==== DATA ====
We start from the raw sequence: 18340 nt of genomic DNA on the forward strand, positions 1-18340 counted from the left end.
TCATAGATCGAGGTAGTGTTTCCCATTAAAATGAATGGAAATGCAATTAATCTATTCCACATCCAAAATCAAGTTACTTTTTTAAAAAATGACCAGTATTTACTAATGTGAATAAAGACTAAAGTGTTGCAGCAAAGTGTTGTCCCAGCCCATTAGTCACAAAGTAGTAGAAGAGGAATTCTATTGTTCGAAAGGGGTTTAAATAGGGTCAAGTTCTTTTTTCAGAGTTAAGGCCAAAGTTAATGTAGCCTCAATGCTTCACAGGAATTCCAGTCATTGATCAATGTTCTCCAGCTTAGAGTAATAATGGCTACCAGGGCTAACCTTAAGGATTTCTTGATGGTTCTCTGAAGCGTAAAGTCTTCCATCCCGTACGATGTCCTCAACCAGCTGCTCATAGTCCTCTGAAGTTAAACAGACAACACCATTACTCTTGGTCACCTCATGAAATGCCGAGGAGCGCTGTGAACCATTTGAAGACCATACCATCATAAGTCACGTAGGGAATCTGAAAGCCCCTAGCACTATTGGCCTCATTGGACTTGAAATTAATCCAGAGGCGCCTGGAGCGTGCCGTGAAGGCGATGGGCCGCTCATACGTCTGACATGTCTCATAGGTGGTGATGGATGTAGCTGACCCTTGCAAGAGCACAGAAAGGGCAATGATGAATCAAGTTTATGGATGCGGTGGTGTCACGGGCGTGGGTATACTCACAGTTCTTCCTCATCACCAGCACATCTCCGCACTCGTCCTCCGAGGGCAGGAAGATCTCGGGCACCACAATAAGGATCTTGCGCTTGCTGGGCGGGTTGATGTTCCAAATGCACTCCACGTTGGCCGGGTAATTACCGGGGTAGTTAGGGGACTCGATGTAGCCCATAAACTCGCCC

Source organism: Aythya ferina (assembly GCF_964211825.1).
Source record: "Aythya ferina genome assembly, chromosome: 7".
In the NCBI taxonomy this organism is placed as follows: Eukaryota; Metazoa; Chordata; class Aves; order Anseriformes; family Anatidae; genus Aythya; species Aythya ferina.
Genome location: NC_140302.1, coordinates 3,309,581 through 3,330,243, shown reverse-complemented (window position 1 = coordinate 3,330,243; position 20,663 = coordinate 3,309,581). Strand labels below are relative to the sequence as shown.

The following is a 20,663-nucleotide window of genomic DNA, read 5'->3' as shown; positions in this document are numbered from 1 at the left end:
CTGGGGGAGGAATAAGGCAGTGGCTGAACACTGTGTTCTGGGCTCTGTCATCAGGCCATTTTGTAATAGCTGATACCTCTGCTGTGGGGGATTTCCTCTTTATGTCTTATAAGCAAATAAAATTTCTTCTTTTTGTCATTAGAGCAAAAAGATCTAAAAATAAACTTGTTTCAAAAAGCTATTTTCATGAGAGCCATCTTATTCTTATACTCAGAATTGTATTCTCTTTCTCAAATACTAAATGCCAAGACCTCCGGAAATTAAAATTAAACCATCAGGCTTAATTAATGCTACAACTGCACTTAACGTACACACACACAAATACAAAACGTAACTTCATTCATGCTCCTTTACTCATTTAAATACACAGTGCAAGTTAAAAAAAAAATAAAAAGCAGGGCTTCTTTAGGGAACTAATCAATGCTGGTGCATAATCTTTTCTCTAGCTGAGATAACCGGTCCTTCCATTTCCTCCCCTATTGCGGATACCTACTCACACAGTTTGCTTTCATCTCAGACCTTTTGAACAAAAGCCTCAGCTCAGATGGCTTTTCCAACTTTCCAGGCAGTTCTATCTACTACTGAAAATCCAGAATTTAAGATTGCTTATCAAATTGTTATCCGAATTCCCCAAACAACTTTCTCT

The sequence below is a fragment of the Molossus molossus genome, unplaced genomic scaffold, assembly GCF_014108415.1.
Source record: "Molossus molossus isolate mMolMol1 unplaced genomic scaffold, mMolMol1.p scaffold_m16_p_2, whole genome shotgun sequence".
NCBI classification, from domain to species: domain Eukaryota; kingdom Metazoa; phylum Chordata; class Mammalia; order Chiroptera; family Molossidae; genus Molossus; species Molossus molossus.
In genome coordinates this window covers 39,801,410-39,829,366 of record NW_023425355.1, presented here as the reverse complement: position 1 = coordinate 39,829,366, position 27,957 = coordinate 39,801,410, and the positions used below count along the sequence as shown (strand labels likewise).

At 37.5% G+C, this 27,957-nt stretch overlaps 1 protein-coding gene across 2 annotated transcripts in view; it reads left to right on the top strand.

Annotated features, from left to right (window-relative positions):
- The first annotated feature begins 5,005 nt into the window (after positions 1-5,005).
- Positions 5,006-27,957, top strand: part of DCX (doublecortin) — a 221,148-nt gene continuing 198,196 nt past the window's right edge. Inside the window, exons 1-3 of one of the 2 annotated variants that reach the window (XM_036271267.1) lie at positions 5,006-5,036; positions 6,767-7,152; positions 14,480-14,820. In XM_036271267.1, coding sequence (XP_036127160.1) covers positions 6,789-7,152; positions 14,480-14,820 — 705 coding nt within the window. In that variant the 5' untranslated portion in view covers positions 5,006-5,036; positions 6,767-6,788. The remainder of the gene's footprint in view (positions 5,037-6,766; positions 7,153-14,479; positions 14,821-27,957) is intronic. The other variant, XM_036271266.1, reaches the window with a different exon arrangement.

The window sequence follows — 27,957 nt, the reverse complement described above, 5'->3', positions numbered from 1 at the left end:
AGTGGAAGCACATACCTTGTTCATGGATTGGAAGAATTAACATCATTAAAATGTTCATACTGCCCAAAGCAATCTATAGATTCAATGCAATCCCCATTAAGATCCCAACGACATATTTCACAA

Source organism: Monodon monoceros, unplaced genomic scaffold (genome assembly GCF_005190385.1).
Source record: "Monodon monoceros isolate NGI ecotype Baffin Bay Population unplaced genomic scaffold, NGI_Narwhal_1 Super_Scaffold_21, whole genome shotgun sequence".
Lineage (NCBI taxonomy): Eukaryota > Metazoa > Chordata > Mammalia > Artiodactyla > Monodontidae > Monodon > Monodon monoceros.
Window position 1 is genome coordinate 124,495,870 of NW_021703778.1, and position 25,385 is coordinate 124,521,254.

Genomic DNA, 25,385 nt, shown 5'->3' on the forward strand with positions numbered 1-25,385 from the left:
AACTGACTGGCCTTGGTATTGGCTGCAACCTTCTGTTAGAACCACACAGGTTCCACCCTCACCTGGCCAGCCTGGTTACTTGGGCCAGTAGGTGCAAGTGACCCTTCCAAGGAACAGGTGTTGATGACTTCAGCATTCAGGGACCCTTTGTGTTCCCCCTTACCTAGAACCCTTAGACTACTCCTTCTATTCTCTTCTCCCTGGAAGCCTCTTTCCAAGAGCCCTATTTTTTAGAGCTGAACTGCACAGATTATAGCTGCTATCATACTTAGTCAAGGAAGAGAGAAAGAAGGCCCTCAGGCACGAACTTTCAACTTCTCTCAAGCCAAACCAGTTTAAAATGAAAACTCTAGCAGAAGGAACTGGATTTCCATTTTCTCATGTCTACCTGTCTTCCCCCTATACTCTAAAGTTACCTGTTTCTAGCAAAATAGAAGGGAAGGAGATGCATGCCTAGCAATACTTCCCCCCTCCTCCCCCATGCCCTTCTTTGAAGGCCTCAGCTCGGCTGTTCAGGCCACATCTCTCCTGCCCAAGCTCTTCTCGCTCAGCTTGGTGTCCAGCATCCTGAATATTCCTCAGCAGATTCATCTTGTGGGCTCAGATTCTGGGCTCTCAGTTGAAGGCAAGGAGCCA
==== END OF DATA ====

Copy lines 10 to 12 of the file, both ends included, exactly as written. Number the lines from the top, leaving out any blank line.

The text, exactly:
Source record: "Molossus molossus isolate mMolMol1 unplaced genomic scaffold, mMolMol1.p scaffold_m16_p_2, whole genome shotgun sequence".
NCBI classification, from domain to species: domain Eukaryota; kingdom Metazoa; phylum Chordata; class Mammalia; order Chiroptera; family Molossidae; genus Molossus; species Molossus molossus.
In genome coordinates this window covers 39,801,410-39,829,366 of record NW_023425355.1, presented here as the reverse complement: position 1 = coordinate 39,829,366, position 27,957 = coordinate 39,801,410, and the positions used below count along the sequence as shown (strand labels likewise).